Prisons inspector calls for more work in jails to 'cut reoffending'
- 25 September 2012
- From the section Scotland
Scotland's chief inspector of prisons has called for more offenders to be given meaningful work or education while they are serving their sentences.
In his annual report, Brigadier Hugh Munro said it would cut re-offending.
His comments came as figures showed more than 50% of those given short jail sentences reoffended within a year.
The Scottish government said new community payback orders, with offenders doing unpaid manual work, should further reduce reoffending.
Brig Munro has criticised the level of activity in Scotland's prisons in the past, and said things had yet to improve.
His report says: "If prisoners, including those untried or un-sentenced prisoners on remand, are not participating in purposeful activities during the day, there is much less likelihood of them being prepared for release back in to the community.
"If Scotland is to reduce re-offending, then prisoners need as much access to purposeful activities as possible."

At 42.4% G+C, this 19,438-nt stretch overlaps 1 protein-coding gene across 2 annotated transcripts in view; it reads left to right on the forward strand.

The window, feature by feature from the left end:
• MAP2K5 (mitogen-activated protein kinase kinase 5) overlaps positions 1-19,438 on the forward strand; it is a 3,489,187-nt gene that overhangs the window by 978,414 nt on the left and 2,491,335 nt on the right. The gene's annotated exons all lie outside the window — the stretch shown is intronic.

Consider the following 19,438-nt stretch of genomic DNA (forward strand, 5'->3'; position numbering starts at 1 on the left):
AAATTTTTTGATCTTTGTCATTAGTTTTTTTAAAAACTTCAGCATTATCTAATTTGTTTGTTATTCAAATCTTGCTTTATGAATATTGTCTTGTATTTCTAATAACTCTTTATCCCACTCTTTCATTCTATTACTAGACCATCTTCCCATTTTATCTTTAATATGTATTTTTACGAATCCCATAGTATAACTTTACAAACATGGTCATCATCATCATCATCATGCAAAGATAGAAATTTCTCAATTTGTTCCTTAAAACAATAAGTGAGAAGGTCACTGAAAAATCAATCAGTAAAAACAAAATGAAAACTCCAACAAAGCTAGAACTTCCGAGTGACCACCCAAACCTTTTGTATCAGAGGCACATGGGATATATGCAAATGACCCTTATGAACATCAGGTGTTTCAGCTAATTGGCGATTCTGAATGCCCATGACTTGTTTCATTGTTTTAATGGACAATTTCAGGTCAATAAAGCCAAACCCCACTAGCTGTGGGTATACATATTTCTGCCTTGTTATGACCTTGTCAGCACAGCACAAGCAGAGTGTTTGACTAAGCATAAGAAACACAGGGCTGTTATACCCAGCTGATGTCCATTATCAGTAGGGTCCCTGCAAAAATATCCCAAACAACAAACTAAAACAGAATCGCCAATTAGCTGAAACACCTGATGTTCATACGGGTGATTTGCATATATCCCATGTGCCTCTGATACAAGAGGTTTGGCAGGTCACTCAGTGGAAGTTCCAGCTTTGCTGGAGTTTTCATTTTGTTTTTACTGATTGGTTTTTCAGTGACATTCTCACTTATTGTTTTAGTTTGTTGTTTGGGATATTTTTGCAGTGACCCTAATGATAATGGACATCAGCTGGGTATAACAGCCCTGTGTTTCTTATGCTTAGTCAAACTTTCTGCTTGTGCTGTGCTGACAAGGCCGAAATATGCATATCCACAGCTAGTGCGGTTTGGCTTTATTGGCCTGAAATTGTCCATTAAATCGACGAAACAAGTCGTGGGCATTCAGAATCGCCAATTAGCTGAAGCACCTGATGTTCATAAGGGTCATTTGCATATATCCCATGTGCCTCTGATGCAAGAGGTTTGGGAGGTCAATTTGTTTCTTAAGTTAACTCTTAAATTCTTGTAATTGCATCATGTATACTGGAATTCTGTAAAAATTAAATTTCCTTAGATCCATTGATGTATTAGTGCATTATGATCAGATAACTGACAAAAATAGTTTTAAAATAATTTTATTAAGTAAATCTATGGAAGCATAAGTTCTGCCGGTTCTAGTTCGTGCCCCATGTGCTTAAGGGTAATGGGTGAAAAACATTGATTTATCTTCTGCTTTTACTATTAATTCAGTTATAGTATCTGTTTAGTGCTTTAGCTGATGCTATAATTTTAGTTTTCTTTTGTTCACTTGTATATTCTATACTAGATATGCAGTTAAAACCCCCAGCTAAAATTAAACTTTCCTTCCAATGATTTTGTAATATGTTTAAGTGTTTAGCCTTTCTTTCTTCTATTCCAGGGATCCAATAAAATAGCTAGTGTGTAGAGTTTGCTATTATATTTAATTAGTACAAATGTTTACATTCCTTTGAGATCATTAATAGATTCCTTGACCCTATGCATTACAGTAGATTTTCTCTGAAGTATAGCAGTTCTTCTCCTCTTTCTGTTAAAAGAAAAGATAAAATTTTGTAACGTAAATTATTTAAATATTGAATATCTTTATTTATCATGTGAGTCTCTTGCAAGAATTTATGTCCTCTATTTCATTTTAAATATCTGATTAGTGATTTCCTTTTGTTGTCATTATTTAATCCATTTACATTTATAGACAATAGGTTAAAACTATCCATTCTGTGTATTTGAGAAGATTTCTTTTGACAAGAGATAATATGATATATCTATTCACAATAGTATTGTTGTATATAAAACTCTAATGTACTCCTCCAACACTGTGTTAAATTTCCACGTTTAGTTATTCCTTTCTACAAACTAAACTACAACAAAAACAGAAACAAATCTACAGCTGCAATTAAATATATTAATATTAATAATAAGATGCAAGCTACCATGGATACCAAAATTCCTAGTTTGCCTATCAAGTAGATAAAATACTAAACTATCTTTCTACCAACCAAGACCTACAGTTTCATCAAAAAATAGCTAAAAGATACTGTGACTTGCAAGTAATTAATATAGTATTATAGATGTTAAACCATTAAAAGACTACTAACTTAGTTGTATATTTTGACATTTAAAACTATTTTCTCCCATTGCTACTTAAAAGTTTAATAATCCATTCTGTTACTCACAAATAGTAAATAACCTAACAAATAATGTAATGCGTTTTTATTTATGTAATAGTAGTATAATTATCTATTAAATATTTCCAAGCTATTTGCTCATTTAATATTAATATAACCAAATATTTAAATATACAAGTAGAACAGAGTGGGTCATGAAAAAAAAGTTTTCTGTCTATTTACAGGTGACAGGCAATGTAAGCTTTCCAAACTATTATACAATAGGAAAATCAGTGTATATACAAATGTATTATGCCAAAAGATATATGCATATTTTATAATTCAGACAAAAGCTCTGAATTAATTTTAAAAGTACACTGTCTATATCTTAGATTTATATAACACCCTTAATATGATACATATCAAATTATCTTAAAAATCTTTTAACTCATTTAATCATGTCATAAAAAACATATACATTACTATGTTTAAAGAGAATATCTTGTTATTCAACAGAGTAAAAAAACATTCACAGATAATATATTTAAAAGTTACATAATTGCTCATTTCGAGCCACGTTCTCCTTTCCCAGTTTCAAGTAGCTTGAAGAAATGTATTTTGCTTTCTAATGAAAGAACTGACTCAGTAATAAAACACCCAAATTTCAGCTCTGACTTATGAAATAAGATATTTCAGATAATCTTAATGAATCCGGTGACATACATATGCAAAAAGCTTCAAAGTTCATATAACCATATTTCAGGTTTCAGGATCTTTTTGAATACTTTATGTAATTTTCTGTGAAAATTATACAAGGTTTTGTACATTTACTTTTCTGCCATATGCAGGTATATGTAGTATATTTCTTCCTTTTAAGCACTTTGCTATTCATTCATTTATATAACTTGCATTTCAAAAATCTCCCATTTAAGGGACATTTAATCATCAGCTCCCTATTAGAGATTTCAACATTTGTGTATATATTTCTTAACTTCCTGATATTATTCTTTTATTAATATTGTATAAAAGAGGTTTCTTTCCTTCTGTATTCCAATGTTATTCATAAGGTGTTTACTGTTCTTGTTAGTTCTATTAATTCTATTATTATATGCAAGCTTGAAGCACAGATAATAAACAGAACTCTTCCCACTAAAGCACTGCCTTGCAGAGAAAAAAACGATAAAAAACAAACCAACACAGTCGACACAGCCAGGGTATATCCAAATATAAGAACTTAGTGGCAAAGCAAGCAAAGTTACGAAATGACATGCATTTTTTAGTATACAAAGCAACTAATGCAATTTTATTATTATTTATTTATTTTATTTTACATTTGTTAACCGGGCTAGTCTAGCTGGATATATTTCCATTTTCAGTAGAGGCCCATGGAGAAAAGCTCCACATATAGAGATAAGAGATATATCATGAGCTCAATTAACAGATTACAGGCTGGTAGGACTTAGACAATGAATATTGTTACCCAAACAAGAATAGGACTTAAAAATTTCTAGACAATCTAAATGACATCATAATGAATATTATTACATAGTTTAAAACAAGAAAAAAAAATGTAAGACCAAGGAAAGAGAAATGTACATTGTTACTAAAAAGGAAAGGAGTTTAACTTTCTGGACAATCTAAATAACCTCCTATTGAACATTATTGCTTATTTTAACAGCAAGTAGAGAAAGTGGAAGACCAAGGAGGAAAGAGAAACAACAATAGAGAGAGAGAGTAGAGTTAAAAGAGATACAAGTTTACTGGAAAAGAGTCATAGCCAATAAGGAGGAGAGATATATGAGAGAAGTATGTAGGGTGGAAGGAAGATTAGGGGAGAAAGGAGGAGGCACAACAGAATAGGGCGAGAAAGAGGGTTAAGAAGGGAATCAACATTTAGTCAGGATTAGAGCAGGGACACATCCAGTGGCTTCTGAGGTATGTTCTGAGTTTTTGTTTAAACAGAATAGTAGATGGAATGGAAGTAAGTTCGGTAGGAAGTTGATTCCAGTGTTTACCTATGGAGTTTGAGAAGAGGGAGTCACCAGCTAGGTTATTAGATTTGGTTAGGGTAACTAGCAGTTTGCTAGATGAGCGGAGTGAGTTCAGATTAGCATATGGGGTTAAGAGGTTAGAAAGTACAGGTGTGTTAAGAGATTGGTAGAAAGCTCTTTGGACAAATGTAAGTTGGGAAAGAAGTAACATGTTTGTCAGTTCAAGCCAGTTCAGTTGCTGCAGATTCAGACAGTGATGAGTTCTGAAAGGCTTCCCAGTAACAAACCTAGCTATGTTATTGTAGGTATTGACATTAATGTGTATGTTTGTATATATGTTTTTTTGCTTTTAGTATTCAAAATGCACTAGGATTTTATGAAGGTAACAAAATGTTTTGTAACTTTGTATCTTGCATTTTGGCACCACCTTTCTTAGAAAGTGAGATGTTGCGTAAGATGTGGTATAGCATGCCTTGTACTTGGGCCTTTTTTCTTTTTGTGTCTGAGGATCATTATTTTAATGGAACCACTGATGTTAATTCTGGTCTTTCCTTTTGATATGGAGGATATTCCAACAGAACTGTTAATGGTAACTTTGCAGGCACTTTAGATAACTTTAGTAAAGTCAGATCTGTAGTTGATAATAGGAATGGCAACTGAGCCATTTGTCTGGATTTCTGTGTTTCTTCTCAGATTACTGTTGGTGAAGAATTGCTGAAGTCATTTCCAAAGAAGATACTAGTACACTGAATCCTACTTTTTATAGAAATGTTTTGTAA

Only 39% of prisoners in Dumfries and 40% in Kilmarnock Prison were out of house blocks during the day to get work training or education.
His report came as figures were published showing re-offending rates in Scotland have fallen to a 13-year low.
Some 30.1% of prisoners released in 2009-10 reoffended within a year - a fall of 1.4%.
But the one-year reconviction rate for those sentenced to a prison sentence of three months or less was 58.4%.
This compares to 23.9 per cent for those given a Community Service Order.
Justice Secretary Kenny MacAskill said: "What is again made clear by these statistics is that short-term prison sentences or three months or less simply don't work.
"Those released from a prison sentence of three months or less are reconvicted three times more often than those who get community service orders.
"It is clear that simply locking up these types of low level offenders is not the answer."
The Scottish government introduced community payback orders in February 2011 to allow low-level offenders to carry out unpaid manual work in their local area as an alternative to custody.
Officials say they are confident that when the scheme is reflected in figures in future years, they will show further reductions in reoffending.